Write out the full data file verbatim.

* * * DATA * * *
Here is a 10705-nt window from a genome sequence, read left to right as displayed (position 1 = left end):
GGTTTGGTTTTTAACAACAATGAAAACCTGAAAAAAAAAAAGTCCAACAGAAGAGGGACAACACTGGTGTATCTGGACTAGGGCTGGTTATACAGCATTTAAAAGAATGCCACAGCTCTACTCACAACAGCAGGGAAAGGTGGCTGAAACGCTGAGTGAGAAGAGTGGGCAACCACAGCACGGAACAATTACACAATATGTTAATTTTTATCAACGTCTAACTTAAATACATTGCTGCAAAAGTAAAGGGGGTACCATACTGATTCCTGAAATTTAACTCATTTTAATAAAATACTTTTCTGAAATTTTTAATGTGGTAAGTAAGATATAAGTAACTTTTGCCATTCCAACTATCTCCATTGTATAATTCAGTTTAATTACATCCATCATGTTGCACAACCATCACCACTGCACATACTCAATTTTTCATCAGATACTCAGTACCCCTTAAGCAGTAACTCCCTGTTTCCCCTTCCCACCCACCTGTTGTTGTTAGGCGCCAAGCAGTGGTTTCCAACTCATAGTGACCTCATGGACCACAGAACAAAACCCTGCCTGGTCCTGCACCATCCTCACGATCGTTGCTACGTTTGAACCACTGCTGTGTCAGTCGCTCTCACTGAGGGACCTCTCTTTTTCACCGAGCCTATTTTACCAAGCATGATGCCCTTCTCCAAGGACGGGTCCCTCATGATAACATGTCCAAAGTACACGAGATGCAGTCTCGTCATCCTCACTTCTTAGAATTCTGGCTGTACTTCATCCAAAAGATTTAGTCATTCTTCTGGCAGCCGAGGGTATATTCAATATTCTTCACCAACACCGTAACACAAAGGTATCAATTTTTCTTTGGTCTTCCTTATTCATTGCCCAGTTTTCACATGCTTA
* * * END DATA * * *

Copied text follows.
Here is a 10705-nt window from a genome sequence, read left to right as displayed (position 1 = left end):
GGTTTGGTTTTTAACAACAATGAAAACCTGAAAAAAAAAAAGTCCAACAGAAGAGGGACAACACTGGTGTATCTGGACTAGGGCTGGTTATACAGCATTTAAAAGAATGCCACAGCTCTACTCACAACAGCAGGGAAAGGTGGCTGAAACGCTGAGTGAGAAGAGTGGGCAACCACAGCACGGAACAATTACACAATATGTTAATTTTTATCAACGTCTAACTTAAATACATTGCTGCAAAAGTAAAGGGGGTACCATACTGATTCCTGAAATTTAACTCATTTTAATAAAATACTTTTCTGAAATTTTTAATGTGGTAAGTAAGATATAAGTAACTTTTGCCATTCCAACTATCTCCATTGTATAATTCAGTTTAATTACATCCATCATGTTGCACAACCATCACCACTGCACATACTCAATTTTTCATCAGATACTCAGTACCCCTTAAGCAGTAACTCCCTGTTTCCCCTTCCCACCCACCTGTTGTTGTTAGGCGCCAAGCAGTGGTTTCCAACTCATAGTGACCTCATGGACCACAGAACAAAACCCTGCCTGGTCCTGCACCATCCTCACGATCGTTGCTACGTTTGAACCACTGCTGTGTCAGTCGCTCTCACTGAGGGACCTCTCTTTTTCACCGAGCCTATTTTACCAAGCATGATGCCCTTCTCCAAGGACGGGTCCCTCATGATAACATGTCCAAAGTACACGAGATGCAGTCTCGTCATCCTCACTTCTTAGAATTCTGGCTGTACTTCATCCAAAAGATTTAGTCATTCTTCTGGCAGCCGAGGGTATATTCAATATTCTTCACCAACACCGTAACACAAAGGTATCAATTTTTCTTTGGTCTTCCTTATTCATTGCCCAGTTTTCACATGCTTA